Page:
An inscription on the reverse of this image indicates that this handsome well dressed young man was named Theo Sparks. He looks quite spiffy with his winged collar shirt, wide tie, and handlebar mustache. The photographer was not identified nor was the location of the photographer’s studio. Despite a paucity of information, research found some biographical information about Mr. Sparks. Theo Sparks (1870-1956) was born in Indiana. The 1880 US census finds him at age 10, living in Linton, Indiana.He lived with his parents, Peter S. and Mary E. Sparks. His father was a farmer. He lived with four older siblings, Iris (age 18), Orian (age 17), Ishmel (age 14), and Pascal (age 12). He also lived with three younger siblings, Marco (age 8), Eura (age 6), and Cush (age 2). Also living with the family was Theo’s fraternal uncle, Wesley Sparks. Theo and his siblings had very unusual and interesting names. Peter and Mary Sparks deserve kudos for their creativity in baby naming.The 1900 census finds the 29 year-old Theo Sparks living in Denver, Colorado and newly married to Maud Sparks (age 24). He was working as a motorman. According to the 1910 census, Theo and Maud still lived in Denver and had four sons, Rolland (age 8), Warren (age 5), Glen (age 4), and Jorville (age 3 months). It seems Theo and Maud continued Theo’s parents tradition of giving some of their children unusual names. Theo supported his family with his income from working as a street car motorman. The 1920 through 1940 censuses indicate that Theo and Maud continued to live in Denver with different members of their family being part of their household in each of the censuses.
This cabinet card features a very interesting looking and nicely dressed gentleman. He is wearing a straw hat and pince nez glasses. He has the appearance of someone well educated. The subject of this portrait has a unique looking beard. To view other distinctive beards, click on the category “Beards (Only the Best). The photograph was produced by the McDonald Studio of South Bend, Indiana. The McDonald studio remains in business today. It is the oldest photography studio in the Michiana area. What is Michiana? Michiana is a region in northern Indiana and southwestern Michigan centered on the city of South Bend.. Albert J. McDonald founded the gallery in 1861. He operated the business for 41 years and was succeeded by his son. The Bulletin of Photography (1917) printed McDonald’s obituary. The article reports that he was born in Rochester, New York in 1841. His family moved to South Bend when he was nine years of age.
This photograph features two musicians posing for their portrait at the Jarrard Studio in Fort Wayne, Indiana. According to an inscription on the reverse of the photograph, the violinist is named “Louie Dudenhofer” and he is the “Brother to Jeanette”. The second musician is unidentified and he is holding his accordion. The photographer, Harry R. Jarrard was born in Indiana in 1852. He is known to have been a photographer from at least 1889 through 1910. He is thought to have arrived in Fort Wayne in 1886 and in 1888 married Emma Short. His photography business in Fort Wayne occupied several locations during its existence.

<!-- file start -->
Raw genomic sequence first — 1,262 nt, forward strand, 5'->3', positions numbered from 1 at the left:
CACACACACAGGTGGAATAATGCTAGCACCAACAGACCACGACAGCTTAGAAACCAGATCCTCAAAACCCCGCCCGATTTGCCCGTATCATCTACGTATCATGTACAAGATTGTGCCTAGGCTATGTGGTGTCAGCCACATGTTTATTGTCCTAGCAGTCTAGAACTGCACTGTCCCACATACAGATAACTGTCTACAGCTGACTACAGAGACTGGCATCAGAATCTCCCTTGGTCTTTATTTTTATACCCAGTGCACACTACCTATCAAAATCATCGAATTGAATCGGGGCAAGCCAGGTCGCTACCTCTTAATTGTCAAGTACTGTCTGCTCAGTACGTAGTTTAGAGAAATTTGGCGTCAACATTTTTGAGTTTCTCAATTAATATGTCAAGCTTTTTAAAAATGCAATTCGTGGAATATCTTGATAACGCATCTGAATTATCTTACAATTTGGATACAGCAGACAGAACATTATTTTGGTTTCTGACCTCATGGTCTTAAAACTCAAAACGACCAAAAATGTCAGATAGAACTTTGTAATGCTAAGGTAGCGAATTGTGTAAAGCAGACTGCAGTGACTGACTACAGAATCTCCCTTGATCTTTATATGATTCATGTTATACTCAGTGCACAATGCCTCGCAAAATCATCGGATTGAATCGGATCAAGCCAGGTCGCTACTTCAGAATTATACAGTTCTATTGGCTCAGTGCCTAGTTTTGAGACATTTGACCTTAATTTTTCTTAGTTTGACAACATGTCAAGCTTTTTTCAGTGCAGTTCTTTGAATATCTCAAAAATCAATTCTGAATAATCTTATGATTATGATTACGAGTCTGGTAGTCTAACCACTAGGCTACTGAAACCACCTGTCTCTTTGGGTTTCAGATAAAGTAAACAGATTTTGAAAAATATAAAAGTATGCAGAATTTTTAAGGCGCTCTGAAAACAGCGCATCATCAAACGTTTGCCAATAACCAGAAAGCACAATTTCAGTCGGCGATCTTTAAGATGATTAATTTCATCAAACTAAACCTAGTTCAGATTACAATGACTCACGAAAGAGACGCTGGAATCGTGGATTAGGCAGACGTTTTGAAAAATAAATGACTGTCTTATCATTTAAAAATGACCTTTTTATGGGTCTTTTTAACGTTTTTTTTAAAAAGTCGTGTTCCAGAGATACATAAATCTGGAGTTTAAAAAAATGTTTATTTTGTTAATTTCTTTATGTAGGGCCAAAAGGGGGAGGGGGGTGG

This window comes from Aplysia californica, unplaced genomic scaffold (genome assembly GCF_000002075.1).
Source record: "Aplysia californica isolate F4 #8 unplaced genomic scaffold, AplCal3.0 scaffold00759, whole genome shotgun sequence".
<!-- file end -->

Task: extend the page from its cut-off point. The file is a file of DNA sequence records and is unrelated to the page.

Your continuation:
This handsome older gentleman with white hair and a white beard, is named Adrian Manley (1826-1906). The U.S. census of 1880 reveals that he was married to Elizabeth Manley and that he was employed as a clerk. He and his wife lived with their son Leny, a twenty nine year-old laborer. The 1900 census finds Mr Manley in his seventies living with his wife and two grandchildren, Wane (age 8), and Sylvia (age 6). Adrian Manley’s death certificate lists his occupation as a farmer which likely indicates that farming was his primary work for most of his life. The photographer who produced this photograph was John Morrison Brigham (1863-1933) whose studio was located in Plainwell, Michigan. Brigham attended Indiana Normal College at Valparaiso, Indiana. He studied photography in Plainwell and owned his first gallery there. In 1898 he moved to Battle Creek, Michigan where he opened a photography studio that became very successful. In 1885, Brigham married Ida M Potter of Mankato, Minnesota. Photo Beacon (1897) printed a review of some of Brigham’s work and it was not complimentary. The reviewer simply wrote, “lots of dead eyes”.
This cabinet card is a portrait of a fashionable couple posing in a Fort Wayne, Indiana, photographic studio. Note that both subjects are wearing gloves; the man is wearing black gloves while the woman is wearing white gloves. The photographer is John A. Shoaff (1836-1921). Shoaff was born in Juanita, Pennsylvania and moved with his family to Fort Wayne at the age of twelve. He operated his business in Fort Wayne until his retirement in 1894. He died at the age of 85, in Fort Wayne.
This cabinet card features two well-dressed men posing for their portrait in a studio belonging to J. W. Ecker. The studio was located in Evansville, Indiana and at one time was called the Sunbeam Gallery. . The men in this photograph are wearing identical outfits. Note their striped pants, derby hats and canes. The man on the left is holding a cigar. They are posed in front of a nice backdrop depicting a forest.
This cabinet card features a man with a big head and a little beard. This gentleman could not commit himself to growing a full beard so he restricted its growth to his chin area. He even lacks sideburns. To view other interesting images of beards, click on the category “Beards (Only the Best). The photographer of this image is Charles M. Lutz & Co. The studio was located in Sullivan, Indiana. A Sullivan County directory (1896) reveals some biographical information about C. M. Lutz. He was born in 1842 in Huntingburg, Indiana. He began working as a photographer in 1861. He served in the 27th Indiana Volunteer Infantry during the civil war. He mustered in the unit as private and mustered out with the same rank. Lutz served in Company B of the 27th. Lutz married Sarah South in 1884 and came to Sullivan County in 1887. In 1891, he entered a partnership with photographer, W. F. Devol.